I have 2 systems in which I've tried a SATA III (SATA 600) SSD that's rated at circa 550MB/s. When I run ATTO Disk Benchmark, the maximum read speeds only reach circa 300MB/s which is the limit of SATA II (SATA 300).
Both the Motherboards support SATA 600 and yes I have verified with 3 separate Windows software that the drive is running in SATA 600 mode.
I then came across this Quote from this website:
http://www.hardocp.com/article/201 [...] nchronous/
"Before we get into testing we would like to point out a few issues that surround SATA III. SATA III was first introduced on Intel X58 chipset motherboards via a PCIe to SATA III bridge from Marvell. Two versions were introduced, one with RAID and one without. Both versions served its purpose; allowing read speeds that exceeded SATA II specifications. At the time only one product was available that actually needed SATA III, the Crucial C300. The Marvell SATA III bridge chips found on many X58 motherboards will not allow your 2011 SATA III SSD to reach peak read or write speeds. To be able to do so you need an Intel or AMD based chipset with native SATA III capability like the MSI Z68A-GD80 B3 that we are using today."
So back to my question, it now seems like the reason is because my Motherboards don't support native SATA III (SATA 600).
Is there a way around this apart from changing the Mobo? I guess using a SATA PCI-E card won't work as it wouldn't be native either?
First lets correct some impression.
1) ATTO. Most used benchmark by manuf. Reason Yield impressive Numbers. However ATTO was Developed for HDDs. It uses highly compressable data which is NOT real World. Also favors the SF22xx controller based Sata III SSDs (ie most 120 gig sata III SSDs use the SF coontroller). Most 128gig SSD use a different Controller such as the marvel and smasung.
2) Sequencial performance is what is also emphasized, again BS. Sequencial read/writes are the LEAST important parameters for a OS + Program drive. It is the Random 4 K read / writes that are important. 4 K Random Numbers are much lower than Sequencial numbers so you can see why Seq are what manuf favor.
Down to real world.
I'm guessing you have the Old intel MB with Intel Sata II and Marvel Sata III ports. If so use the Intel Sata II Ports, and the latest intel RST driver.
Again a little common sense:
.. Sata III should be twice as fast as Sata II for a SATA III SSD. FALSE. the W is 2x. But if you look at the performance of a Sata III SSD while the Sequencial performance exceeds SATA II, the 4 K Random Does NOT.
.. Yes you will take a "Small" performance Hit in real world Day-to-day Usage , it is NOT as much as implied.
.. The agility III, a low end SATA III SSD that uses ASYNC NAND cells Runs NO Better on SATA III than when on SATA II - Was in a published review plus I verified on my systems as I have 2 x 120 gig Agility IIIs - AS SSD scores are almost Identical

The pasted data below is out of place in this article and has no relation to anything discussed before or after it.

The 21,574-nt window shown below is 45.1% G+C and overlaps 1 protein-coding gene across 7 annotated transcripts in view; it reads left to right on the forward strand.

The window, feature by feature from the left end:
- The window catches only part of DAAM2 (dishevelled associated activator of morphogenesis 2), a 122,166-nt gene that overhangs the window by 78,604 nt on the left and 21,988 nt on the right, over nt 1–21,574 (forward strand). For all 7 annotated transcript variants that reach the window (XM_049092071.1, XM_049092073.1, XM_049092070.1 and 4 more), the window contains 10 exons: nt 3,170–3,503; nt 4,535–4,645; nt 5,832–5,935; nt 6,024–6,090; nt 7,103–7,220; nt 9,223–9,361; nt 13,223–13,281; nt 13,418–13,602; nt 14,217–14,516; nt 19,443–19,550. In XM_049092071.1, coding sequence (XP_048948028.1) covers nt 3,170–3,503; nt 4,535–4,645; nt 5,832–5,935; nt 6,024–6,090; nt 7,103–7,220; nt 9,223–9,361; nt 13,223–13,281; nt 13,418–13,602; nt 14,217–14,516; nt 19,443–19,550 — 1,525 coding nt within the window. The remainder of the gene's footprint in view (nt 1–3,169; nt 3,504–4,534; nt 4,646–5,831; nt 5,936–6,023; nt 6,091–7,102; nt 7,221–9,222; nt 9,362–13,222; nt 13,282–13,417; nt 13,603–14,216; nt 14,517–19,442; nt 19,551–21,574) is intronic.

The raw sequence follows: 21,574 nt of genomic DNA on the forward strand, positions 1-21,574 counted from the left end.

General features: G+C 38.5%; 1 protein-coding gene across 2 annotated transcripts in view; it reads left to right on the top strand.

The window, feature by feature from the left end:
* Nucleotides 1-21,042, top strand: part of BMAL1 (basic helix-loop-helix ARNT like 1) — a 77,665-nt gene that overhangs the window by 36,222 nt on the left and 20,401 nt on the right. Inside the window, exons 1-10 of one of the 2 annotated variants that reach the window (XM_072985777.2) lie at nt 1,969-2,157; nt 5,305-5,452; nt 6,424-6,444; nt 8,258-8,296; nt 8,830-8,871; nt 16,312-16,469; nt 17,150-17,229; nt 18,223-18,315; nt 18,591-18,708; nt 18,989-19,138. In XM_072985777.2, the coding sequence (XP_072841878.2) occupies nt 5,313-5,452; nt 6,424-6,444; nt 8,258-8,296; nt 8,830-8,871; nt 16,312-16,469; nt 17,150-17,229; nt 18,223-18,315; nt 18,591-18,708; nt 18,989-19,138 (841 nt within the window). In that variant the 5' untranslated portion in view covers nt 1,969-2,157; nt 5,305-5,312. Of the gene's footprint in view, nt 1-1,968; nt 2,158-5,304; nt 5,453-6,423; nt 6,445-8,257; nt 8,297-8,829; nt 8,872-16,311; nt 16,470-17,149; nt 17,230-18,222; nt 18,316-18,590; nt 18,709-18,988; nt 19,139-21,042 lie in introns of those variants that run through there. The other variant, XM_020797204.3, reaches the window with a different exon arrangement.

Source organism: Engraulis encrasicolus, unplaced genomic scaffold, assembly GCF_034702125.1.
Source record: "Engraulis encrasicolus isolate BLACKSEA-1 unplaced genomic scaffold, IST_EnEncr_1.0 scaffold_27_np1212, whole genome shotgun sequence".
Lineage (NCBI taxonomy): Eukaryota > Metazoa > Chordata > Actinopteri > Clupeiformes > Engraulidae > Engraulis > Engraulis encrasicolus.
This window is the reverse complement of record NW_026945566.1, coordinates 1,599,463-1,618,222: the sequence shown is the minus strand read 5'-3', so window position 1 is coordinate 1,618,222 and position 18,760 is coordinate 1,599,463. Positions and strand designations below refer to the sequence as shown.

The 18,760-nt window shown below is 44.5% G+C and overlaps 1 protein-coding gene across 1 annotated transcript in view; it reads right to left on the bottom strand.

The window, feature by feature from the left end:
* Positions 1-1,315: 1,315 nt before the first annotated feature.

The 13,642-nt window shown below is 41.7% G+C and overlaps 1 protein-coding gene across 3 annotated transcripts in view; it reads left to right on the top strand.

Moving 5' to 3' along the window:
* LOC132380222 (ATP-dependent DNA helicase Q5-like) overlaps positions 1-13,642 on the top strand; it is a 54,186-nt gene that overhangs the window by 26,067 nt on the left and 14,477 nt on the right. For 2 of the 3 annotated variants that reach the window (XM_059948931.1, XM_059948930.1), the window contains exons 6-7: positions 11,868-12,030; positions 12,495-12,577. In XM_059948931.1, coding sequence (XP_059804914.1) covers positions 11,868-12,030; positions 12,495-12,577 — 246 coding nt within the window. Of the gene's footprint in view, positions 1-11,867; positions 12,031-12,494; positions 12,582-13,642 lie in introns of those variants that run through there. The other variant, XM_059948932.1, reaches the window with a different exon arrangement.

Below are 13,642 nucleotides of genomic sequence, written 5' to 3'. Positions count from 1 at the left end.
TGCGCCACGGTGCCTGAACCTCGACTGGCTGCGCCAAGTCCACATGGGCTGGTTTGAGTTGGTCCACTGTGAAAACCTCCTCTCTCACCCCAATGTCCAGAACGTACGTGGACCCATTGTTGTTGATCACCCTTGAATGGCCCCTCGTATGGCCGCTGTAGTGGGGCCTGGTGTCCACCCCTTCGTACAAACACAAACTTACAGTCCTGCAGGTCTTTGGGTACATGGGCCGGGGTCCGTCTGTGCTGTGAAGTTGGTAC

** Do make sure you MBs are running the Latest Bios Rev, and that the SSDs are on the latest firmware ver.
PSS - Always helps in questions like this (dealing with SSDs) if you state the MB make/model, and the SSD make/model.
I was comparing ATTO like for like with other YouTube videos and reviews of the same SSD (Vertex 4). Other people are able to get over 500MB/s while I only get just under 300MB/s therefore I suspect this Marvel port thingy is the issue.
Can this be solved with a SATA card? Note this mobo only has PCI-E 1x slots
Re the controller, the Agility 4 and Vertex 4 uses OCZ's own Indilinx Everest 2 controller. This has much better algorithms thus it exposes the full 128GB capacity to the user. I believe SF controllers reserve those additional space for garbage collection.
To achieve full SATA III performance from an add-on/plug-in SATA III controller card you need to know the following:
1. An available PCI-e version 2.0 x4 slot (or x8 or x16) will provide enough bandwidth for maximum or near-maximum SATA III speed.
PCI-e version 1.0 x4 slot has limited bandwidth and speed.
PCI-e version 2.0 x1 slot also has limited bandwidth.
Your motherboard doesn't have a PCI-e version 2.0 x4 slot. The only PCI-e version 2.0 slot you have is the x16 slot for a graphics card. So, you can have either a wide bandwidth/full-speed SATA III controller card OR you can have a high performance graphics/video card, BUT NOT BOTH.
2. The SATA III add-on/plug-in card must be a PCI-e version 2.0 x4 interface (or x8 or x16).
A PCI-e version 2.0 x1 SATA III controller card has limited bandwidth and speed. This is because the x1 cards have only 1 PCI-e "lane".
An x4 card has 2 "lanes", hence enough bandwidth to handle one or two SATA III SSDs at or near full speed.
An x4 card can plug into an x4 slot or x8 slot or x16 slot.
I have a Sandisk Extreme SATA III 240GB SSD. My Socket 1366 (X-58 chipset) motherboard only has SATA II ports but also has several PCI-e version 2.0 slots. I connected a Highpoint 620 series SATA III controller card (cost about $22). It's an x1 type (limited bandwidth). ATTO benchmark speeds were measured. Read speed increased, but write speed decreased. Here are the results, with Highpoint 620 speeds shown first: Read (380 / 284) Write (219 / 264).
However, the 4K performance (small files) is arguably more important. Here, the Highpoint 620 SATA III add-on card showed significant improvement for both Read and Write speeds compared to the motherboard SATA II ports. CrystalDiskMark 4K-random Read/Write speeds: Read (37 / 22) Write (87 / 61). I would argue that this level of improvement is worthwhile even though the Sequential Read/Write performance falls well below the Sandisk SSD's maximum ability.
Unfortunately, in your case, you must either use your version 2.0 x16 slot or buy a new motherboard .... in which case you don't need an add-on card !